Meanwhile, there is an enormous an obvious flaw with the OCR's proposal that Peter simply ignores: It might be that OCR is simply too centralized an institution to be defining administrative procedure for universities. In a federal system -- yes, I am harping on federalism again -- it makes sense to rely on subnational jurisdictions when contentious matters like sex and due process are on the line, unless one has reasons to believe that those subnational processes are irretrievably broken. Rather than try to proscribe some ideal level of process from Washington, D.C., OCR might instead collect data on how and why why university administrators have struck their particular balance of the rights of accused and accusers. If that data revealed some real indifference to the interests of the accusers, then perhaps an NPRM on the topic would be in order, stating why the university and state regulatory processes are believed to have failed in striking a good-faith balance. In short, OCR should not over-centralize process until they have explained why the university and state regulatory processes are incapable of taking the relevant interests into account.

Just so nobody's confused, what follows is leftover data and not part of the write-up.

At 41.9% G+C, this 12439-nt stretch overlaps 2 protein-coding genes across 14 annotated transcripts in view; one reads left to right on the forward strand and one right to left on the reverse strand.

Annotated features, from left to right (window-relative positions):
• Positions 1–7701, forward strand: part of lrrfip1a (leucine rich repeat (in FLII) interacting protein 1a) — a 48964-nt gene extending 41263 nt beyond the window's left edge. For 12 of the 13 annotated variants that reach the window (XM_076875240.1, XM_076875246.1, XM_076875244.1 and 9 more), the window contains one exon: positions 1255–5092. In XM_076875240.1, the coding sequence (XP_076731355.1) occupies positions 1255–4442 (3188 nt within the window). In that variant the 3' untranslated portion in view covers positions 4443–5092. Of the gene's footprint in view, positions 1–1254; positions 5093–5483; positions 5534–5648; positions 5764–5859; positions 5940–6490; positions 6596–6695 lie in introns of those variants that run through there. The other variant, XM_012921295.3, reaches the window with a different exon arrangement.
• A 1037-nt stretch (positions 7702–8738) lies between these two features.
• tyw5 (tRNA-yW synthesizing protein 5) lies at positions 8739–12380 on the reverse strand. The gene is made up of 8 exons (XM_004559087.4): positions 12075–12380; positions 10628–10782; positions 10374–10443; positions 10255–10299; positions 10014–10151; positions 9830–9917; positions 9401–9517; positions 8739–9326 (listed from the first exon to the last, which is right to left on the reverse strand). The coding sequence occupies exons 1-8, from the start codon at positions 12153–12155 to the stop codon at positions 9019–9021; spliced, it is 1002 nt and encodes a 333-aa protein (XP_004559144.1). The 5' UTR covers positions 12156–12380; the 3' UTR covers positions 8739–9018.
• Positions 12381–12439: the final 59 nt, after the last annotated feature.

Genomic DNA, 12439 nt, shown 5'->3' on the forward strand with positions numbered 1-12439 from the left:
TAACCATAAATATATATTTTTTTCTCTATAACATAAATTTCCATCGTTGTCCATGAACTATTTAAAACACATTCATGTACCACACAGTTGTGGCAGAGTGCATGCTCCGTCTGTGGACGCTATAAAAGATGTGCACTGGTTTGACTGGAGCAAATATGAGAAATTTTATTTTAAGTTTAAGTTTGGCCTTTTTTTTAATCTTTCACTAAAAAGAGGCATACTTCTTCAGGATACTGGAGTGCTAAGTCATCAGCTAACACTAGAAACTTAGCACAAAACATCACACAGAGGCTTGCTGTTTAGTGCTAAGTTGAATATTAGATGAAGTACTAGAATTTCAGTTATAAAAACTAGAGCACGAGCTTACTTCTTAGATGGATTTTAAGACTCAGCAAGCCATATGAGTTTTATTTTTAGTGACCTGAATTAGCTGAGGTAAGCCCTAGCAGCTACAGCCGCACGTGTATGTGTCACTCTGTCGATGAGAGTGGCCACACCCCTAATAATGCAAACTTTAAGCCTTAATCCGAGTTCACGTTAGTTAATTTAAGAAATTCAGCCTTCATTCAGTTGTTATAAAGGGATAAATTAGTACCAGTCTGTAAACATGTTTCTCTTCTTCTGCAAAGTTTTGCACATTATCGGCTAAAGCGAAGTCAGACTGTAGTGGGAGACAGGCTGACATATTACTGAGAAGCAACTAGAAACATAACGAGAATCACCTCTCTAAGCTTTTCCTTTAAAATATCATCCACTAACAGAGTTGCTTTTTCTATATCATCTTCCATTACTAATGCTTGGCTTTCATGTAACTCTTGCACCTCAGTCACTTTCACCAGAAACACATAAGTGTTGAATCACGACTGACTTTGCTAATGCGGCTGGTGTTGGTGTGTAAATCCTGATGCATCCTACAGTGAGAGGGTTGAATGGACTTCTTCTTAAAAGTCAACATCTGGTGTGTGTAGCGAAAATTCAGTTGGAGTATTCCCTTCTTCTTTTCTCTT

Rather than denounce the OCR's one-size-fits-all bid for centralization, however, Peter instead proposes a bit of centralization of his own, proposing all sorts of criminal procedures for university "campus rape" hearings without explaining how these procedures fit with the community-fostering mission of universities. Why does Peter ignore the issue of over-centralization and instead adopt the mantle of an ACLU lawyer with an idée fixe about hyper-proceduralization? He'll have to speak for himself, but I suspect his decision was rooted in a desire to strike directly at those post-modern, feminist proponents of critical legal studies. After all, my preferred policy of decentralization is an admission that there is room for reasonable disagreement about how to run a university. That's not the sort of clarion call that can rouse the blood against an enemy. Indeed, decentralization may let those dastardly post-modern feminists win some victories on some campuses where they have strong support.